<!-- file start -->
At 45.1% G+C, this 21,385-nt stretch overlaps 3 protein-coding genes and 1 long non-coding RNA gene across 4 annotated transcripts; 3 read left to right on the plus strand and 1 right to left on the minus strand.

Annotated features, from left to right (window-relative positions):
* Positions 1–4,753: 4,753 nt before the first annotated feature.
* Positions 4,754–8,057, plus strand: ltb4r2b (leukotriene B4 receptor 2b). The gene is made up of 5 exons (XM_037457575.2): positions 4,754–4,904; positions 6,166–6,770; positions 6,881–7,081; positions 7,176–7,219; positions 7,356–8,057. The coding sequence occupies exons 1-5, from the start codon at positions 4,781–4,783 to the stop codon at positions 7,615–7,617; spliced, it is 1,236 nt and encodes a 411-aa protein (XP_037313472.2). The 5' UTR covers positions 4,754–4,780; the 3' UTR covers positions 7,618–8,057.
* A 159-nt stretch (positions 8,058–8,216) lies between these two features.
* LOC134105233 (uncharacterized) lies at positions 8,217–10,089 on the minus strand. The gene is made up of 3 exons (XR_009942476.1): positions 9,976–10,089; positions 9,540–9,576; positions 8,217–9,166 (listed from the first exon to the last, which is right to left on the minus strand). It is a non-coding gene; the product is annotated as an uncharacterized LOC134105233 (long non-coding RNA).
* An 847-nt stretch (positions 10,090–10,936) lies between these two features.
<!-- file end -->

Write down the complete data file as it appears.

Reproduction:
At 45.1% G+C, this 21,385-nt stretch overlaps 3 protein-coding genes and 1 long non-coding RNA gene across 4 annotated transcripts; 3 read left to right on the plus strand and 1 right to left on the minus strand.

Annotated features, from left to right (window-relative positions):
* Positions 1–4,753: 4,753 nt before the first annotated feature.
* Positions 4,754–8,057, plus strand: ltb4r2b (leukotriene B4 receptor 2b). The gene is made up of 5 exons (XM_037457575.2): positions 4,754–4,904; positions 6,166–6,770; positions 6,881–7,081; positions 7,176–7,219; positions 7,356–8,057. The coding sequence occupies exons 1-5, from the start codon at positions 4,781–4,783 to the stop codon at positions 7,615–7,617; spliced, it is 1,236 nt and encodes a 411-aa protein (XP_037313472.2). The 5' UTR covers positions 4,754–4,780; the 3' UTR covers positions 7,618–8,057.
* A 159-nt stretch (positions 8,058–8,216) lies between these two features.
* LOC134105233 (uncharacterized) lies at positions 8,217–10,089 on the minus strand. The gene is made up of 3 exons (XR_009942476.1): positions 9,976–10,089; positions 9,540–9,576; positions 8,217–9,166 (listed from the first exon to the last, which is right to left on the minus strand). It is a non-coding gene; the product is annotated as an uncharacterized LOC134105233 (long non-coding RNA).
* An 847-nt stretch (positions 10,090–10,936) lies between these two features.